The public’s most common frustration in relation to GPs is the difficulty of getting an appointment quickly, a new report has found.
Healthwatch England, the independent champion for users of health and social care services, found that most patients were generally happy with their GP with their biggest gripe being that they could not get an appointment soon enough.
The watchdog heard responses from over 400,000 people this year, an increase of 19% on 2016/17.
The report stated: ‘The most common frustration we hear about is that people can’t get a GP appointment soon enough. They struggle to get an appointment over the phone and online.
‘Poor access has a knock-on effect. Long waits to be seen can prevent people from being diagnosed, treated and referred to specialist services.’
A Pulse survey in May found that average waiting times for GP appointments remains at two weeks with one in six GPs saying they had to stop routine bookings limiting appointments to emergency patients.
The BMA says long waits for patients are a result of the pressure practices are under with growing demand unable to be matched due to problems with recruiting and retaining enough GPs.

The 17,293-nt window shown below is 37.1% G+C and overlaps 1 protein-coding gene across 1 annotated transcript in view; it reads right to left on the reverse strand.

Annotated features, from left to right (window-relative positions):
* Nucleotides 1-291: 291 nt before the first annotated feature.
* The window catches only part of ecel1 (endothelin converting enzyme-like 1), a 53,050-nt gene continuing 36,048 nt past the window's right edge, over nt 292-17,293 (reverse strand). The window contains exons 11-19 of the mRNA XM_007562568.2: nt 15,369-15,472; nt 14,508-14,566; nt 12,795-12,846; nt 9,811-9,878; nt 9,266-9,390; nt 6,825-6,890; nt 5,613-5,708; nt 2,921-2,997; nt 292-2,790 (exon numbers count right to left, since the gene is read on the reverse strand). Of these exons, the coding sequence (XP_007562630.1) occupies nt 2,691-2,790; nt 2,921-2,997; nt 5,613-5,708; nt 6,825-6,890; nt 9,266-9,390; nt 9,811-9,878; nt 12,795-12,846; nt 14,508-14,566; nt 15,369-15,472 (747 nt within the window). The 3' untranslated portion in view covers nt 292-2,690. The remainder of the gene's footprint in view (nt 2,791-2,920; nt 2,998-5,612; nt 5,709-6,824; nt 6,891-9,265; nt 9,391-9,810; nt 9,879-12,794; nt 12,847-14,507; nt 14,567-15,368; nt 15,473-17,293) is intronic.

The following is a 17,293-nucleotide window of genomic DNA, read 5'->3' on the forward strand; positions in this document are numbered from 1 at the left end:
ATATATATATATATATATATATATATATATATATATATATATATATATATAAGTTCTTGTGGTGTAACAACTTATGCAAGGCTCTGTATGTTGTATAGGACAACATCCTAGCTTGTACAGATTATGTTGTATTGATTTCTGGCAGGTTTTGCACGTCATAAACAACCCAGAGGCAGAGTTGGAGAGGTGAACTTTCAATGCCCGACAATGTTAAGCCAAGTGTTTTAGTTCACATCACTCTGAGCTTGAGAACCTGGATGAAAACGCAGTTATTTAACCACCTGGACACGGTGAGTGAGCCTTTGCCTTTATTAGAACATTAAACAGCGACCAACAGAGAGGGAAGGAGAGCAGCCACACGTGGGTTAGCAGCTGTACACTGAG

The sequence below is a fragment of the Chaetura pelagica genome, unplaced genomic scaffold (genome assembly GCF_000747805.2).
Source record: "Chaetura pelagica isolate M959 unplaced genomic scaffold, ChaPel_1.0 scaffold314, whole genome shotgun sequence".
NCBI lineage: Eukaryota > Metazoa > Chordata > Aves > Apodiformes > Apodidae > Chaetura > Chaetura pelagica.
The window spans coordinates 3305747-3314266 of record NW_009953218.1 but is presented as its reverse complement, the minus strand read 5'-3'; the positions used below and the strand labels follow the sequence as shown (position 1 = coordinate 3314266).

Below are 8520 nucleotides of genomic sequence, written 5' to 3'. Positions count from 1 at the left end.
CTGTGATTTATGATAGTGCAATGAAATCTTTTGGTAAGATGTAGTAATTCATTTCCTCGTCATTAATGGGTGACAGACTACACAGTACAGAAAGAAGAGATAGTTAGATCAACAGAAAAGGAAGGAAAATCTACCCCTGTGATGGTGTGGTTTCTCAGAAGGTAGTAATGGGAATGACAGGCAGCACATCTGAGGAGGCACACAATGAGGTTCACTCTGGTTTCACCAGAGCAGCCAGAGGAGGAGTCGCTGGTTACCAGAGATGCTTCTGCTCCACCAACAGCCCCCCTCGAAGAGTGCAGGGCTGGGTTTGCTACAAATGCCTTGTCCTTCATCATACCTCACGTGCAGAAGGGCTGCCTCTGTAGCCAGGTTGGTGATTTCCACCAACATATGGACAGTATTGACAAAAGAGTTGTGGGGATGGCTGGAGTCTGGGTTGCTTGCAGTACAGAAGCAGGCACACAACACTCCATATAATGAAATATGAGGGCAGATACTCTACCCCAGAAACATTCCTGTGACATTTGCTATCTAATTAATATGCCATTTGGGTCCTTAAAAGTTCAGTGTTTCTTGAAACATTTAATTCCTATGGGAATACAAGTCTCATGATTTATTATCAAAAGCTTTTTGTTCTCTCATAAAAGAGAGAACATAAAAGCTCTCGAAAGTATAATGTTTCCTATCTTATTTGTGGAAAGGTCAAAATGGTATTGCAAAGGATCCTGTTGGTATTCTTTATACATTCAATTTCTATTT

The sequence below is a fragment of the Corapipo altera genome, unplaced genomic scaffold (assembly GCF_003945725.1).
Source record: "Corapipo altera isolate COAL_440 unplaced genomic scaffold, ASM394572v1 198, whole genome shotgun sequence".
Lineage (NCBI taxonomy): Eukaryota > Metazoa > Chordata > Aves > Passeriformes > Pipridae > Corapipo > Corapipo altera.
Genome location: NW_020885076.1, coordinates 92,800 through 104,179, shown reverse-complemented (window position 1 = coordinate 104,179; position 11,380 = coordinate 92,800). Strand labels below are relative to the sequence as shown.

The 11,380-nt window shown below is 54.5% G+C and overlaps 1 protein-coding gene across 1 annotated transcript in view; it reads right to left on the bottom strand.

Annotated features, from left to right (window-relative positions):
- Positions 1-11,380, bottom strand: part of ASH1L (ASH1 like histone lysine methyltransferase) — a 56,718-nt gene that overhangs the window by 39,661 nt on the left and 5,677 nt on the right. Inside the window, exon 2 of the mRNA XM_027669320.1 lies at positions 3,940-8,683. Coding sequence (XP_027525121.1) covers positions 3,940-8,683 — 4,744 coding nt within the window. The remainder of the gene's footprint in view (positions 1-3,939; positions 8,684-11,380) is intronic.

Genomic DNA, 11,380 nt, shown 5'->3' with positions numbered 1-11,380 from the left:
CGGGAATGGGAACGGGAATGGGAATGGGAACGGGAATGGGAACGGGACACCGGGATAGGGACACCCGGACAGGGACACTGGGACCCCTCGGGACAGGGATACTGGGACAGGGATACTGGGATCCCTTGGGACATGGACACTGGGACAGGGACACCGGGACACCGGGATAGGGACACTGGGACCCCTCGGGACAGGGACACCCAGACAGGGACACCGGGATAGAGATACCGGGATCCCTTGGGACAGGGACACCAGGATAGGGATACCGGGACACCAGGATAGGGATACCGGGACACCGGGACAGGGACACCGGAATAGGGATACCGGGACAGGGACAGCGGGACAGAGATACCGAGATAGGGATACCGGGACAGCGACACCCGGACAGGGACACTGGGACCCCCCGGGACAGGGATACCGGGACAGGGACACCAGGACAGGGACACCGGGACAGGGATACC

Meanwhile, Healthwatch England highlighted positive feedback for the way GPs treat mental health patients increased this year.
The report found that nine out of 10 adults with mental health conditions are supported solely by their GP or primary care. Half of feedback about GPs supporting people with anxiety and depression was positive.
22% of enquiries Healthwatch received from the public related to GP services. This compared to 15% about hospitals, 27% for social care and 36% other issues. In relation to GPs common questions asked were:
- What GP services are in their area
- How can they register
- How can they change GPs when they are unhappy with the service
A smaller number asked about out of hours services, services for foreign nationals and how they could make a complaint about their GP.
The report also found difficulties with: